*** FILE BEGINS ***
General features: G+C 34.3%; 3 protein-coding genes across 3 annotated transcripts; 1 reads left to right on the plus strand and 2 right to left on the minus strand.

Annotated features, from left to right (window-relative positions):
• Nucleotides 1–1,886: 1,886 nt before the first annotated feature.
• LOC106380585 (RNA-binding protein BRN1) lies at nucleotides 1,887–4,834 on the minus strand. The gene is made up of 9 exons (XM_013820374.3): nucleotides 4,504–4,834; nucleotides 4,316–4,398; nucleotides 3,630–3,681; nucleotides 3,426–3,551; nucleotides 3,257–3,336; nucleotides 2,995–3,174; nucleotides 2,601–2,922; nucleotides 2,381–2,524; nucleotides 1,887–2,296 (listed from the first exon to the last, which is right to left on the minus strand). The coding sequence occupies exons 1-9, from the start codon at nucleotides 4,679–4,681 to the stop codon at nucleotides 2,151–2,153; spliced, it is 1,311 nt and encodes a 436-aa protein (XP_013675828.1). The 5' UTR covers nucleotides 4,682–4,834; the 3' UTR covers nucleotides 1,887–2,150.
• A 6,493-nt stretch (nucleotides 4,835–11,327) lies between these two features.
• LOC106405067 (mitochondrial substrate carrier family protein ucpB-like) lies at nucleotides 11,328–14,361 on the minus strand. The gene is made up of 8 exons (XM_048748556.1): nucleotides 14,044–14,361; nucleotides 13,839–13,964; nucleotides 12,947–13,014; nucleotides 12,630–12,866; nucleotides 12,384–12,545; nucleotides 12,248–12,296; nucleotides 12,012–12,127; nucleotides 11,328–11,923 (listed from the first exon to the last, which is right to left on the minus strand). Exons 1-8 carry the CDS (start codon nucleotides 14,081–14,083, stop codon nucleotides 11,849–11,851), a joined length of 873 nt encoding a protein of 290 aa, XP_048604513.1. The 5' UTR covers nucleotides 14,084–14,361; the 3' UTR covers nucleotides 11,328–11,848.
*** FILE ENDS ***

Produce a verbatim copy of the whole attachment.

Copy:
General features: G+C 34.3%; 3 protein-coding genes across 3 annotated transcripts; 1 reads left to right on the plus strand and 2 right to left on the minus strand.

Annotated features, from left to right (window-relative positions):
• Nucleotides 1–1,886: 1,886 nt before the first annotated feature.
• LOC106380585 (RNA-binding protein BRN1) lies at nucleotides 1,887–4,834 on the minus strand. The gene is made up of 9 exons (XM_013820374.3): nucleotides 4,504–4,834; nucleotides 4,316–4,398; nucleotides 3,630–3,681; nucleotides 3,426–3,551; nucleotides 3,257–3,336; nucleotides 2,995–3,174; nucleotides 2,601–2,922; nucleotides 2,381–2,524; nucleotides 1,887–2,296 (listed from the first exon to the last, which is right to left on the minus strand). The coding sequence occupies exons 1-9, from the start codon at nucleotides 4,679–4,681 to the stop codon at nucleotides 2,151–2,153; spliced, it is 1,311 nt and encodes a 436-aa protein (XP_013675828.1). The 5' UTR covers nucleotides 4,682–4,834; the 3' UTR covers nucleotides 1,887–2,150.
• A 6,493-nt stretch (nucleotides 4,835–11,327) lies between these two features.
• LOC106405067 (mitochondrial substrate carrier family protein ucpB-like) lies at nucleotides 11,328–14,361 on the minus strand. The gene is made up of 8 exons (XM_048748556.1): nucleotides 14,044–14,361; nucleotides 13,839–13,964; nucleotides 12,947–13,014; nucleotides 12,630–12,866; nucleotides 12,384–12,545; nucleotides 12,248–12,296; nucleotides 12,012–12,127; nucleotides 11,328–11,923 (listed from the first exon to the last, which is right to left on the minus strand). Exons 1-8 carry the CDS (start codon nucleotides 14,081–14,083, stop codon nucleotides 11,849–11,851), a joined length of 873 nt encoding a protein of 290 aa, XP_048604513.1. The 5' UTR covers nucleotides 14,084–14,361; the 3' UTR covers nucleotides 11,328–11,848.